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  • Rose Unwin

The effect of air quality on fertility

Updated: Sep 11, 2021


Infertility affects millions of couples around the world but relatively little research has been done on the impact of air pollution. However, dirty air is already known to increase the risk of premature birth and low birth weight. Common levels of nitrogen dioxide are as bad as smoking in raising the risk of miscarriage and pollution particles have been found on the foetal side of placentas.


Right, so what do we know?

A study in China has found that high pollution levels can increase the risk of infertility by up to 20%. The analysis of 18,000 couples in China found that those living with moderately higher levels of small-particle pollution had a 20% greater risk of infertility. Infertility is defined as not becoming pregnant within a year of trying.


Why is this?

Pollution particles are known to cause inflammation in the body, which could damage egg and sperm production.

Men living in areas with higher air pollution are more likely to have a higher proportion of abnormally shaped sperm. Researchers from the Chinese University of Hong Kong analysed sperm quality in samples from more than 6500 Taiwanese men between the ages of 15 and 49. They paired this data with satellite imaging data to determine the levels of air pollution around their homes. They found a robust association between exposure to high air pollution and low percentage of sperm normal morphology in reproductive-age men.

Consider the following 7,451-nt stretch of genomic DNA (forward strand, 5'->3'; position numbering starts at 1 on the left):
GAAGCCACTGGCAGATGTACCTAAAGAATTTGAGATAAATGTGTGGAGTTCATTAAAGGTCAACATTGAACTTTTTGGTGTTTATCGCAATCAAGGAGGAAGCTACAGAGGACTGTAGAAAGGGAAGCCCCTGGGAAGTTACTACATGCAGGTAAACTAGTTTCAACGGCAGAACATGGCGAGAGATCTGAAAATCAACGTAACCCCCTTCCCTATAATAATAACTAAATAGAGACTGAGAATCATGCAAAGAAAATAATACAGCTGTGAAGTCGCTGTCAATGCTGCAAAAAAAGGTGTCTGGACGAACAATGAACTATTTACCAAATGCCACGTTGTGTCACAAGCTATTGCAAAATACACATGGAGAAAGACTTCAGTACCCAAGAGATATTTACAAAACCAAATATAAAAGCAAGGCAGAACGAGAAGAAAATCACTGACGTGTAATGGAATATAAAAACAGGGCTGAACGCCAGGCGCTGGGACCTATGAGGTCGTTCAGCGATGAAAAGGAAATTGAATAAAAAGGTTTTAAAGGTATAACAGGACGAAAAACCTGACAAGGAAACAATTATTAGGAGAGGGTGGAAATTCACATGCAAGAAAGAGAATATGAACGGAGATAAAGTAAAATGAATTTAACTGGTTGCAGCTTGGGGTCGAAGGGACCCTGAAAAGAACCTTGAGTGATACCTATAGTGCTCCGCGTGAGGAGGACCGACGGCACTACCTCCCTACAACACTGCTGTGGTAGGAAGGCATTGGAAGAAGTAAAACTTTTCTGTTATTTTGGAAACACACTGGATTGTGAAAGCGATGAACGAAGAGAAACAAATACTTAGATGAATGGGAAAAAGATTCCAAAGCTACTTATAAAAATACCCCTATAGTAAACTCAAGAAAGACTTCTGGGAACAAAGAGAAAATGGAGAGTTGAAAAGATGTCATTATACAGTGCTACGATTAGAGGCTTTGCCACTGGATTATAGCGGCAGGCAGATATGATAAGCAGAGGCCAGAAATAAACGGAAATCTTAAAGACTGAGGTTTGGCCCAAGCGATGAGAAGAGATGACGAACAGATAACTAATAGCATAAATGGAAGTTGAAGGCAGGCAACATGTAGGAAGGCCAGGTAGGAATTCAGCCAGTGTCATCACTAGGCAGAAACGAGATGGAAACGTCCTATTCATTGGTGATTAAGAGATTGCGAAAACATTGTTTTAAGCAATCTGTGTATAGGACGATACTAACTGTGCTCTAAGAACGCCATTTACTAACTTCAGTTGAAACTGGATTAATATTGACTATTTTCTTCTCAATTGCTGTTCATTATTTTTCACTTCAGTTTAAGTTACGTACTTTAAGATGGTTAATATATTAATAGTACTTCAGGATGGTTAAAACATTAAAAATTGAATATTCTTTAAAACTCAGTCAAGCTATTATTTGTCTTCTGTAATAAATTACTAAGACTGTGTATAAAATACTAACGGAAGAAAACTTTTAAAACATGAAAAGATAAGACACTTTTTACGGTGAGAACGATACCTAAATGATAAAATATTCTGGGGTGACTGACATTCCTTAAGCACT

Another recent study of 600 women attending a US infertility clinic found that increased exposure to air pollution was associated with a lower number of maturing eggs in the ovaries.



Is this something to worry about in the UK?

We should note that the level of air pollution in cities in Taiwan and China is generally higher than in cities in the UK. The average pollution level for the Chinese couples was 57µg/m3 whereas in London the average is about 13µg/m3.

Professor Allan Pacey, an andrology researcher at the University of Sheffield, added: 'From this and other studies, I remain of the opinion that air pollution probably does have the potential to negatively influence male reproductive health.

But the jury is still out...'

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